Return of the RECENT VIEWING

..and why not?
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Re: Return of the RECENT VIEWING

Postby 'Face of Fruit Pastilles 1981' » 07 Mar 2018, 21:11

hippopotamus wrote:I did not like Three Billboards Outside of Ebbing Missouri.


Oh, go on...

(I wasn't mad keen on it either)
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Re: Return of the RECENT VIEWING

Postby hippopotamus » 07 Mar 2018, 23:13

THE NIGHT BEAK wrote:
hippopotamus wrote:I did not like Three Billboards Outside of Ebbing Missouri.


Oh, go on...

(I wasn't mad keen on it either)



I was really looking forward to liking it. I like in Bruge and 7 psychopaths... and somehow I got the Impression that it was going to understated and interesting. And then it was neither.
I felt lie it was bludgeoning me over the head with DEPTH and MEANING... only it wasn't all that deep or meaningful.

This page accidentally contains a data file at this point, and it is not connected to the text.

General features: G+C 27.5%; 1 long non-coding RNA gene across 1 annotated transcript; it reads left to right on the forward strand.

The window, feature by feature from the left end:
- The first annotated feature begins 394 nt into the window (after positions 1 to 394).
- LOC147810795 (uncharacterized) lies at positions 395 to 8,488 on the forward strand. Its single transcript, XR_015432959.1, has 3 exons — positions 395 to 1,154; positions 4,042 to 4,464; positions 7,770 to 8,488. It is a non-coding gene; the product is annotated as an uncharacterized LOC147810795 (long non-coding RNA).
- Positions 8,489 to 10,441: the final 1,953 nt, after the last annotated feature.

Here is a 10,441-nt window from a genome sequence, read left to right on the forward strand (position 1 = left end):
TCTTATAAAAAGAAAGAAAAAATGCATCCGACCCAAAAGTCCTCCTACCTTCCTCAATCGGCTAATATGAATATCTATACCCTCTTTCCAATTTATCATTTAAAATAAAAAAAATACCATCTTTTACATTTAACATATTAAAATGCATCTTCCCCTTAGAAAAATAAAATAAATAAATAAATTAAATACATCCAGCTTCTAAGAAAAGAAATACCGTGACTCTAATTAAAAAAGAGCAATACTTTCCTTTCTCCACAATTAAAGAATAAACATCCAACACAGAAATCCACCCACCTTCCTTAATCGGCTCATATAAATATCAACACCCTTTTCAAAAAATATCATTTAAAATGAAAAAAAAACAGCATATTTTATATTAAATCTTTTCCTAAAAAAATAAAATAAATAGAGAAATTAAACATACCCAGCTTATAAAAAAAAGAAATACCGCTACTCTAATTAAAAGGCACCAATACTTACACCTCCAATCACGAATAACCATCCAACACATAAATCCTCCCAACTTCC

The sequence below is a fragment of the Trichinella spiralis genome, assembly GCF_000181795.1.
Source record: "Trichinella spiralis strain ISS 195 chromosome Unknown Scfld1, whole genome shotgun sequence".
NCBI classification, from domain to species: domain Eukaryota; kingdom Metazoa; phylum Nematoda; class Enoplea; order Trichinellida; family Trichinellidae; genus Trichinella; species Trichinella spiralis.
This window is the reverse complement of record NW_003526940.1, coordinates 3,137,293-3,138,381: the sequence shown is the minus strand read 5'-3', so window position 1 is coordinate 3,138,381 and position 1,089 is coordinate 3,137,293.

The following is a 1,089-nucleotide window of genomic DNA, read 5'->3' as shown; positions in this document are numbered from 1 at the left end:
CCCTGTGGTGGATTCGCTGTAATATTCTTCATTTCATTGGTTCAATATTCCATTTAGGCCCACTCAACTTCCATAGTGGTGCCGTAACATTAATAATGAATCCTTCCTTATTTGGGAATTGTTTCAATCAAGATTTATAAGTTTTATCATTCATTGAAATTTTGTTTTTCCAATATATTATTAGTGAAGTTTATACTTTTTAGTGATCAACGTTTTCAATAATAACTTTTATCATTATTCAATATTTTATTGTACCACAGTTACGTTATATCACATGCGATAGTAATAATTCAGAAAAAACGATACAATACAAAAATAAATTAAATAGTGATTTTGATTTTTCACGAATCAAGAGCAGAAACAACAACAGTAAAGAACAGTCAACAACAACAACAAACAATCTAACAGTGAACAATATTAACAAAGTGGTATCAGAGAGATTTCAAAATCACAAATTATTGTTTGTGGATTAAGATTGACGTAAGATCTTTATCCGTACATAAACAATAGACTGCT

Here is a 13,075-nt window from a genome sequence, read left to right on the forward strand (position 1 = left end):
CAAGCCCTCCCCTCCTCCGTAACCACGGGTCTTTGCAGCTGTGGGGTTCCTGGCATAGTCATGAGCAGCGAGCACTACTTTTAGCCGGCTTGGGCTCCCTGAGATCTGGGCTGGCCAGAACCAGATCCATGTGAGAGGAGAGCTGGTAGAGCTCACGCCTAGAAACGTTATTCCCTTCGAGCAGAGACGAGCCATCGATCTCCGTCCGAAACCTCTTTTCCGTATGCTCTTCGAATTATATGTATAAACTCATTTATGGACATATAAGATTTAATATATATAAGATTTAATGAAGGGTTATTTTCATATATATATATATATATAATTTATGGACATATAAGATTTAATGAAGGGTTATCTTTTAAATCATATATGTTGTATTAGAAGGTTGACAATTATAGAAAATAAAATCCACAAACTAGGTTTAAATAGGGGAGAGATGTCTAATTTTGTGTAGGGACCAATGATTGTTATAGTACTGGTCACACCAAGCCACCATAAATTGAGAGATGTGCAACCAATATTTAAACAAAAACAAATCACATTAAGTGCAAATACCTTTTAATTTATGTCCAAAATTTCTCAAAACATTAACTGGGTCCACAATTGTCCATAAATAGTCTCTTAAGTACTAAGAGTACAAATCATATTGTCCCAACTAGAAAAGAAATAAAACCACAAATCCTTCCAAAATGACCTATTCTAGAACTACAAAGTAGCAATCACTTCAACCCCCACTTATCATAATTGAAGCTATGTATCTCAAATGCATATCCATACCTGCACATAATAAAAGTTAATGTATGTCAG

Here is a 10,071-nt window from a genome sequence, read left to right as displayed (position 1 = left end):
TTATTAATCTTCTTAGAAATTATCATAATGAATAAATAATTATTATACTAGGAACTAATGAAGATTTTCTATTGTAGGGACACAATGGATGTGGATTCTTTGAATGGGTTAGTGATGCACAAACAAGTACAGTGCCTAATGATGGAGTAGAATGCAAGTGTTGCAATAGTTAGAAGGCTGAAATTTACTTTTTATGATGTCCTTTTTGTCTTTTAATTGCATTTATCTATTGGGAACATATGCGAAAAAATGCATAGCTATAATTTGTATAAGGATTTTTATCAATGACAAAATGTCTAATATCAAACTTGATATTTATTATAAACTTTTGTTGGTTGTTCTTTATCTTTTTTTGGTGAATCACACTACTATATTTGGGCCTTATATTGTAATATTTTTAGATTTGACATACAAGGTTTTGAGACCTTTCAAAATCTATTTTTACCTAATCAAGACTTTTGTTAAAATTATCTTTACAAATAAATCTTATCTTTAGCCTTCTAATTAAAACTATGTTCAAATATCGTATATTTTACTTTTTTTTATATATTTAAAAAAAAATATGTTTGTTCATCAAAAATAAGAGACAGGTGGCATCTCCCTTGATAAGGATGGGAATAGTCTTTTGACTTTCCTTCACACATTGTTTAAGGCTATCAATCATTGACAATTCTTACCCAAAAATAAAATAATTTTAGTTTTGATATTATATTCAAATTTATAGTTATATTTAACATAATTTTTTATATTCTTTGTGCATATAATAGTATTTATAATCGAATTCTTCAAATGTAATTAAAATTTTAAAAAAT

I figured a film around someone seeking justice for a rape crime would ADDRESS the issue... rather than make a big mention of feminist issues in the beginnning (Dress Aul Frances Macdonald as Rosie the Riveter for the WHOLE film) without touching on the subject, and then undermining any point it almost made with her final scene with the ex husband. (I'm trying not to spoil it, I'm sorry if it's too late.)
The same with bigotry and racism. When they almost make a point they undermine the whole thing.
The thing rambles and rambles on.
I sat there making a list in my head of all the films I WISHED I had been watching which did everything it almost did but better: